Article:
EDIT: Nevermind, watching Jackson's eyes, Kumah is the first read on the play. While he drew the defenders with him, the route was less than desirable.

Awesome write-up, thanks French!

I think I just saw that SCAR quarterback die during that play. Please tell me I'm wrong.

I can't tell if that SCAR rb was trying to be as wide as possible and failed, or as skinny as possible and succeeded.

He was dead for about 2 seconds

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Thanks French. I said in game comments that JJ got tricked, and it makes the future look bright to see you explain it and then show him learn from it in game.

I think beating Clemson will require a lot of 2nd reads. If Clark is healthy, he may just have a breakout game over the top with Cam getting safety attention.

Having a vertical threat is a huge huge factor. Clemson rarely helps them, and last year they didn't really convert to nickel either (which is why you saw Williams, the freshman OLB, covering Phillips all game. But, they blitz and pursue as well as anyone.

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You really are doing the lords work, hopefully Joe is keeping you well stocked in shiny fishing lure's. Do you think the improved running game that is not all QB is helping him out or is his improving passing helping out the running game? Probably a little of both...

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Improved run blocking and the backs looking like they understand where holes will form better I think is doing more for the running game than anything. We don't know what the full picture is just yet because we have not seen the offense run the full offense in rhythm. They have not shown a ton of screens. Inverted veer has been relatively minimal. There is more to come. My worry is and continues to be so they have the horses? RBs have played well, but they have left some serious yards out there. Too many guys getting tackled one on one given the space they have.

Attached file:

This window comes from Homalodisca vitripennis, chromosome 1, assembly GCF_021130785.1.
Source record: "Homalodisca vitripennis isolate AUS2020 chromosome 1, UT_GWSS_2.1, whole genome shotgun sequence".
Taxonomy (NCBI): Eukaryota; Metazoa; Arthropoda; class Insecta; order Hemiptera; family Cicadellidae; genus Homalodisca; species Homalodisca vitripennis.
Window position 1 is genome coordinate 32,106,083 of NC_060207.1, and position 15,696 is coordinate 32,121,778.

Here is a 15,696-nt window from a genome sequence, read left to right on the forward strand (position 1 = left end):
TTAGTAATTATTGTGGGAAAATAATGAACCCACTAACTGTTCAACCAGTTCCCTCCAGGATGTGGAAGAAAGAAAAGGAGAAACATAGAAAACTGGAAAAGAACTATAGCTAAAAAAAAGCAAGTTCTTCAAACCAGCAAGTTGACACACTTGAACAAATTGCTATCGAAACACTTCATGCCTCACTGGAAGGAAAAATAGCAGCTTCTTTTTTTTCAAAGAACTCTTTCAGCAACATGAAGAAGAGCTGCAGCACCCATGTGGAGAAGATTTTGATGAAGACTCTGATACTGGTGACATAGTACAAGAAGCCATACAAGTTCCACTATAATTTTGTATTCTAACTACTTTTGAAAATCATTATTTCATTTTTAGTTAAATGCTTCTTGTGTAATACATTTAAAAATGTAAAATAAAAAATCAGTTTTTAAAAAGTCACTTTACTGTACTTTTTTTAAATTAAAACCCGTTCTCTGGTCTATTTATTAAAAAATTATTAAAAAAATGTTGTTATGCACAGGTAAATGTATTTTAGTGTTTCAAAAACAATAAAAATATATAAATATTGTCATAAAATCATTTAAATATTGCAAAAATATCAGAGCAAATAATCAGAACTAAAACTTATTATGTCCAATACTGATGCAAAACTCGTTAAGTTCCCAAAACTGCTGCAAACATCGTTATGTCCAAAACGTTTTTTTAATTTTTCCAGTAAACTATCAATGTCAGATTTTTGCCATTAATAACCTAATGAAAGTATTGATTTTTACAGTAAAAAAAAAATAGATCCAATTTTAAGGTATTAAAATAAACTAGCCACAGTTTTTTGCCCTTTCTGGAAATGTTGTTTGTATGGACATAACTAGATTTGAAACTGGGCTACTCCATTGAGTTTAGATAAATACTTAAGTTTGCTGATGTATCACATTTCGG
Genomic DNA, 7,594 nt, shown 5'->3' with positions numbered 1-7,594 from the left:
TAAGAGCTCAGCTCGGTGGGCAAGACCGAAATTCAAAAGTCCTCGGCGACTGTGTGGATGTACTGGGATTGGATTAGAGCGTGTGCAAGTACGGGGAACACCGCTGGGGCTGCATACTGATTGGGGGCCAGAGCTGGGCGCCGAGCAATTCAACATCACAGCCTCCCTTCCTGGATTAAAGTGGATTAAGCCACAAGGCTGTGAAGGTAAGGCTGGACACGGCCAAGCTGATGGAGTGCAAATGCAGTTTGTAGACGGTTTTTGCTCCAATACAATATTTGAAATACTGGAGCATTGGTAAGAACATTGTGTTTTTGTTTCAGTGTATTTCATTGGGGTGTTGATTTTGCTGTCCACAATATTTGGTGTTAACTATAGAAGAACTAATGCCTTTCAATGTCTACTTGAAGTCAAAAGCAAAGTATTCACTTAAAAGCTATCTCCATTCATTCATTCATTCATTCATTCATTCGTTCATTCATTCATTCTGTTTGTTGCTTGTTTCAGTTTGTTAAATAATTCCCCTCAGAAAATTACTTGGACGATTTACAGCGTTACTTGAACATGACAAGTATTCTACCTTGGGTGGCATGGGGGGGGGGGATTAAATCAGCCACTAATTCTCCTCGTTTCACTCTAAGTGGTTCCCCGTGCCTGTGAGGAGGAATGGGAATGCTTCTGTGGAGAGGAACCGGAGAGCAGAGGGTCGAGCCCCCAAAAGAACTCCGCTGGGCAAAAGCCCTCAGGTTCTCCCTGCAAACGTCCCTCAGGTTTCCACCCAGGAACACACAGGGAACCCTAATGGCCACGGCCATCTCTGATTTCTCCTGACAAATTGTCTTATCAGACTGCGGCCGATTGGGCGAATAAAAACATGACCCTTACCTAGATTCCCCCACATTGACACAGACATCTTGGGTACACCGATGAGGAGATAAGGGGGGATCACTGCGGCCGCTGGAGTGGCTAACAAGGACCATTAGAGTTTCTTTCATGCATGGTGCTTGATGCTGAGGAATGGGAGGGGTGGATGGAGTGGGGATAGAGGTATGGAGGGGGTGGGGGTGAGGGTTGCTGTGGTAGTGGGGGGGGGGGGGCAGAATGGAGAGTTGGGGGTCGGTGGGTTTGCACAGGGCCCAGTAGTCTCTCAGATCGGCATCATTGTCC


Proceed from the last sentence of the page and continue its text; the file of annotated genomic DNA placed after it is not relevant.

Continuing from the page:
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Yep, I don't love the RB talent. We don't need a RW/DW, a guy like Ore would be killing it right now.

I've written off McMillian a few times over the years then he surprises me. Maybe he's got another evolution forthcoming. He looked good against ODU, but he was still failing to break tackles. He did look tougher on some short yardage runs between the tackles though.

Fuente likes to have a guy who is a bruiser to take a bunch of the carries. Jarvis Cooper at Memphis was 6'1", 245 and got 90+ carries. I think Fuente had that in Marshawn last year by the ND game, then his injury ended it. I would like to see Holston be brought up in that role, give him 10 carries a game to push in between the tackles and open up those alley runs.

All five guys have been running hard. But you can see plays where a more talented back would run over or step out of a tackle and be gone. It will come...

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Branden Ore does not get enough love for the talented runner he was. Patient at setting up his blocks, too.

Dat jump cut though. Beautiful.

Probably because he got kicked off the team.

It's Time to go to Work

If Ore at his best was on the 04 or 05 team, my god. The bigger what if: what if Jason Worilds had stayed for 2010 and we had a semi-serviceable defensive line.

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Speaking of which...

Wasn't that a beautifully executed screen on Saturday? I'm referring to the one heading into the South End Zone on the 'back side' to Peoples. I suspect we will see more of that in the weeks to come.

Is it basketball season yet?

I expect that to be a once in every 3-4 games type of call. I bet we see it against Miami.

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Great write-up. Like most, I like seeing him get to his second read. Four games have hopefully helped him feel comfortable doing so. What worries me now is if he'll have enough time to get to that 2nd read with the big Clempson front four. Can our line give him time?

They have been good so far. Lawrence versus Gallo/Pfaff will be tough. Clemson blitzes from all over, so identifying the blitz and sliding protection is a big piece of the pie.

ODU exposed some weakness by lining up their ends super wide and then stunting them using space to stay clean. I didn't cover it, but Yosh Nijman didn't look like an NFL left tackle in that first quarter. Then again, neither did the Koundijo kid from Alabama that JR Collins worked, and he still got a huge payday.